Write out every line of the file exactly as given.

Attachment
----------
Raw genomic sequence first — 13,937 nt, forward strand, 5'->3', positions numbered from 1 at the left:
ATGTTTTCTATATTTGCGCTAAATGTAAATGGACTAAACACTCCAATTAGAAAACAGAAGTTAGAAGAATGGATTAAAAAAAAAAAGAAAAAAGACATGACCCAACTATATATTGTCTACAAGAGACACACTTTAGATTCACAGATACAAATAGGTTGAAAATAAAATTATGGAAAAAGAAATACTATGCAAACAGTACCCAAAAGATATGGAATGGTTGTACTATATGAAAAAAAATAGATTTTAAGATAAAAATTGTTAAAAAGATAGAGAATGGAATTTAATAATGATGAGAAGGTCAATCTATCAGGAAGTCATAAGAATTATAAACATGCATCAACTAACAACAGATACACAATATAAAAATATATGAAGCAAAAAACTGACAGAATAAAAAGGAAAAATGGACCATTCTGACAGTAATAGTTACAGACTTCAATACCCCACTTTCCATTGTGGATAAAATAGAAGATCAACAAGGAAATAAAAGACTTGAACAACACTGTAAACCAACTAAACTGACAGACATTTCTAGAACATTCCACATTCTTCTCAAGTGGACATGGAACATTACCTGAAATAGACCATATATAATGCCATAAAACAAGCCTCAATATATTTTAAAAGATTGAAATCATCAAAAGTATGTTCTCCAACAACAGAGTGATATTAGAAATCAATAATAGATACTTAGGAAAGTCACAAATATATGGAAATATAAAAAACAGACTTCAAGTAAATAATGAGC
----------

Raw genomic sequence first — 13,937 nt, forward strand, 5'->3', positions numbered from 1 at the left:
ATGTTTTCTATATTTGCGCTAAATGTAAATGGACTAAACACTCCAATTAGAAAACAGAAGTTAGAAGAATGGATTAAAAAAAAAAAGAAAAAAGACATGACCCAACTATATATTGTCTACAAGAGACACACTTTAGATTCACAGATACAAATAGGTTGAAAATAAAATTATGGAAAAAGAAATACTATGCAAACAGTACCCAAAAGATATGGAATGGTTGTACTATATGAAAAAAAATAGATTTTAAGATAAAAATTGTTAAAAAGATAGAGAATGGAATTTAATAATGATGAGAAGGTCAATCTATCAGGAAGTCATAAGAATTATAAACATGCATCAACTAACAACAGATACACAATATAAAAATATATGAAGCAAAAAACTGACAGAATAAAAAGGAAAAATGGACCATTCTGACAGTAATAGTTACAGACTTCAATACCCCACTTTCCATTGTGGATAAAATAGAAGATCAACAAGGAAATAAAAGACTTGAACAACACTGTAAACCAACTAAACTGACAGACATTTCTAGAACATTCCACATTCTTCTCAAGTGGACATGGAACATTACCTGAAATAGACCATATATAATGCCATAAAACAAGCCTCAATATATTTTAAAAGATTGAAATCATCAAAAGTATGTTCTCCAACAACAGAGTGATATTAGAAATCAATAATAGATACTTAGGAAAGTCACAAATATATGGAAATATAAAAAACAGACTTCAAGTAAATAATGAGC